Why can’t I be doing this in English instead?: An interview study of the impact of L2 English on girls’ and boys’ L3 selves
2011 (English)In: Proceedings of the 6th Biennial International Gender and Language Association Conference IGALA 6, 18-20 September, Tokyo / [ed] Maree, Claire & Satoh, Kyoko, Tokyo: Tsuda College , 2011, 126-139 p.Conference paper (Other academic)
Although there has been very little research on L3 motivation, it would appear that the gender divergences commonly found in L2 motivation are also apparent when a third foreign language is learnt. In a previous analysis of quantitative data Henry (2010a) found an inverse relationship between i) the extent to which students compared the L3-speaking/using self-concept with the L2 English-speaking/using self-concept, and ii) L3 motivation. Further, this effect was stronger for boys. In an attempt to shed light on these gender differences, interview data from students with differing motivational profiles were analysed using the theoretical framework of the working self-concept (Markus & Nurius, 1986; Markus & Kunda, 1986). The results suggest that, for these students, the L2 English self-concept is frequently invoked in L3 learning situations and that it has a referential function. Whilst the girls interviewed appeared to be able to offset the impact of L2 English by creating cognitive barriers and recruiting positive L3-related self-knowledge, the boys seemed to rely more on forms of self-knowledge that emphasize a capacity for hard work and determination. For some of the boys the pervasive impact of L2 English meant however that it was impossible to sustain a viable L3 self-concept.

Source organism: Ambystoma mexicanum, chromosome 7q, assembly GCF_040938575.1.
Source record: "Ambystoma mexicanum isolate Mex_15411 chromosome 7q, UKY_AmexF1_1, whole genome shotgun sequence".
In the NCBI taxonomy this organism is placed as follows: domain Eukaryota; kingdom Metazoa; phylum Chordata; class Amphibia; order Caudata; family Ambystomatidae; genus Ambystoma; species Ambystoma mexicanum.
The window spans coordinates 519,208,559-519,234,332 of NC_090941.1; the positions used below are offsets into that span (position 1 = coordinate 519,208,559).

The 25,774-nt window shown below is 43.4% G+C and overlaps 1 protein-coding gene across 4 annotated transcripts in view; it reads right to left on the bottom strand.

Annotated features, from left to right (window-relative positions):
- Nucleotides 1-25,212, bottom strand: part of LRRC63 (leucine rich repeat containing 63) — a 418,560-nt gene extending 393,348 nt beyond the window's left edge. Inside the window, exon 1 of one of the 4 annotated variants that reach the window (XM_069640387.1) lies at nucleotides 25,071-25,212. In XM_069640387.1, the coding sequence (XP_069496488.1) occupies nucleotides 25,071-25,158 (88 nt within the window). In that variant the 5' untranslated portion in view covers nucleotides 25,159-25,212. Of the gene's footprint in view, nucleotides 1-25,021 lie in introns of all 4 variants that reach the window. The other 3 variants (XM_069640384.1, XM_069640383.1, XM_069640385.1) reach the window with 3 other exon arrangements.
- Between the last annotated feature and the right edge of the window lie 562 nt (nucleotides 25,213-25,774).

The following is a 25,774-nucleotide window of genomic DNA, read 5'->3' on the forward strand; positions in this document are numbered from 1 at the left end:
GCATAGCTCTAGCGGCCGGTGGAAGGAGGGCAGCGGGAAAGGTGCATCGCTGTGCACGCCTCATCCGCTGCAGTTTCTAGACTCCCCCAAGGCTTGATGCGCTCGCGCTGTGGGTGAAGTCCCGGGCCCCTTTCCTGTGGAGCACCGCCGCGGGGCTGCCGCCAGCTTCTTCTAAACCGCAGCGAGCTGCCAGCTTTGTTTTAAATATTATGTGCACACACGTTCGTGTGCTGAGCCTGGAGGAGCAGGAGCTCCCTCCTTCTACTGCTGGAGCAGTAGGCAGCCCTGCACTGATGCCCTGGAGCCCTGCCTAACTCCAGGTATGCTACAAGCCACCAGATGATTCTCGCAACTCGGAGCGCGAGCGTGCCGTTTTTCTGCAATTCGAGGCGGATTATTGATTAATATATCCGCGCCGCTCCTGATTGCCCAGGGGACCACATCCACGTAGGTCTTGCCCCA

Place, publisher, year, edition, pages
Tokyo: Tsuda College , 2011. 126-139 p.
L3 acquisition; L2 motivation; L3 motivation; L2 Motivational Self System; Gender; Global English
Research subject HUMANITIES, English
IdentifiersURN: urn:nbn:se:hv:diva-3243OAI: oai:DiVA.org:hv-3243DiVA: diva2:403134
Sixth InternationalGender and Language Conference, IGALA6